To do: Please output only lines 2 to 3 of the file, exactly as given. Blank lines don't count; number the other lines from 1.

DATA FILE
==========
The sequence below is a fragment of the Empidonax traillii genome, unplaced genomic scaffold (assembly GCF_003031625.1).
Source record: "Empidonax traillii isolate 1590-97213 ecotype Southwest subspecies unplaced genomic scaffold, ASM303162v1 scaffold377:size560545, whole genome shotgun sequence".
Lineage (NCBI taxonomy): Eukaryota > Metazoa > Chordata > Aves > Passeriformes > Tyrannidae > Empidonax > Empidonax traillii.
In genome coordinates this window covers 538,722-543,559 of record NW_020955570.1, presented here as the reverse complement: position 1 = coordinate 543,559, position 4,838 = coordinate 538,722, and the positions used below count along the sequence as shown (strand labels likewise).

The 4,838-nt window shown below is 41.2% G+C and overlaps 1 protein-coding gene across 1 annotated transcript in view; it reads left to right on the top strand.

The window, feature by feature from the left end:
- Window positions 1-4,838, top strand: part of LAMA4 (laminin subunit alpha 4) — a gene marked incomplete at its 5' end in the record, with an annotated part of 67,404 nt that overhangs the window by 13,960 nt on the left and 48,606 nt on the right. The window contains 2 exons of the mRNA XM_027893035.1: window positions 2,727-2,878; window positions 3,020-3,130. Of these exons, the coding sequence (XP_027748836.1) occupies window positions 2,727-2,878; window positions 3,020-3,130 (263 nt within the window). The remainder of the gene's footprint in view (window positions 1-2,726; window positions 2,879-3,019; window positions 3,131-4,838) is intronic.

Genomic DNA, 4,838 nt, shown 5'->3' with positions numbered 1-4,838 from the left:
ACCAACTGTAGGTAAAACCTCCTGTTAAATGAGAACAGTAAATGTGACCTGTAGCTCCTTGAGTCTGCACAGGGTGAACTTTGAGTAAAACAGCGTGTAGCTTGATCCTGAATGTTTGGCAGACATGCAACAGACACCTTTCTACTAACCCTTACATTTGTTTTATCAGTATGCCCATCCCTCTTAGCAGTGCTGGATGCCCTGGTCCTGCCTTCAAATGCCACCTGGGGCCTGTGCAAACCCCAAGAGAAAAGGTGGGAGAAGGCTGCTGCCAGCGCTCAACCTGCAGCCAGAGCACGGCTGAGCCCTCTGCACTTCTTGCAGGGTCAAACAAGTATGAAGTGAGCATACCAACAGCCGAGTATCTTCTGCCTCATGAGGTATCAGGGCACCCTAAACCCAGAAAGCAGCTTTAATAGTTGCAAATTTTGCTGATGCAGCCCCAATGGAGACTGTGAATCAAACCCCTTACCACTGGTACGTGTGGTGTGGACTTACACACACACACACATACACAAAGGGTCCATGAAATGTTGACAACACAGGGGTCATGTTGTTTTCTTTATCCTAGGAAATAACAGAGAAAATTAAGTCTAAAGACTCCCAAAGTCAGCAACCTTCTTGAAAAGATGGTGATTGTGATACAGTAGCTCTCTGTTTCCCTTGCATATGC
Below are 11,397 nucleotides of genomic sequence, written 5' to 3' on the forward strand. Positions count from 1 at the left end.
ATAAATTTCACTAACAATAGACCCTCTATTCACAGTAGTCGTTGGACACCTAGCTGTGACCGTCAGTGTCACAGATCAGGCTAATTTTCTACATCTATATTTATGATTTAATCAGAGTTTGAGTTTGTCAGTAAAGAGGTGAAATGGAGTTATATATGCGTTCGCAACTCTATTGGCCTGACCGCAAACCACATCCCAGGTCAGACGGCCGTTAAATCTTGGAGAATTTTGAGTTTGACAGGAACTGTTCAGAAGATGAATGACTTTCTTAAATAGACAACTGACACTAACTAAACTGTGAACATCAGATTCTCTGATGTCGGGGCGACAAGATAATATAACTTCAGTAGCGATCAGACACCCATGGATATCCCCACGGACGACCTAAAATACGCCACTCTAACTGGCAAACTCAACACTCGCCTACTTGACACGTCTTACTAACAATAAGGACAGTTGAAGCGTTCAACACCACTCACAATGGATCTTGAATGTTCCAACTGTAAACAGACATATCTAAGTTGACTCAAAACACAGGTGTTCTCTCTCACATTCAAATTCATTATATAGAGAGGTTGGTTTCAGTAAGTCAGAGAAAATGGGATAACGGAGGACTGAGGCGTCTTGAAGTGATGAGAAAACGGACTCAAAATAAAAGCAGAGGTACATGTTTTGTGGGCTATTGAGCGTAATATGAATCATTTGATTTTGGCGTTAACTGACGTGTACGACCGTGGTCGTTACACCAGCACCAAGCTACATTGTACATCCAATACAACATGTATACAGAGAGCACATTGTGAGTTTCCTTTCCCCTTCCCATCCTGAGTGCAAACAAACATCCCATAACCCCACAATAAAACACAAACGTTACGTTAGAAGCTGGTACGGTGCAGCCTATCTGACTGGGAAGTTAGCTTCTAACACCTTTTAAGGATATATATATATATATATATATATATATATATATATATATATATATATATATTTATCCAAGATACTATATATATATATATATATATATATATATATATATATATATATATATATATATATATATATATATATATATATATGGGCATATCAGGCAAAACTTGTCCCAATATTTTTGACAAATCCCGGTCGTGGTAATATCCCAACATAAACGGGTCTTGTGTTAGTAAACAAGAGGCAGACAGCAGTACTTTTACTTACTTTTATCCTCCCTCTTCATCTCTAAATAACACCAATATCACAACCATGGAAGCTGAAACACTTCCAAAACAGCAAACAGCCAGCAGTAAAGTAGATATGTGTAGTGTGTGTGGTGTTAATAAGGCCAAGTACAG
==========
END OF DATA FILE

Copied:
Source record: "Empidonax traillii isolate 1590-97213 ecotype Southwest subspecies unplaced genomic scaffold, ASM303162v1 scaffold377:size560545, whole genome shotgun sequence".
Lineage (NCBI taxonomy): Eukaryota > Metazoa > Chordata > Aves > Passeriformes > Tyrannidae > Empidonax > Empidonax traillii.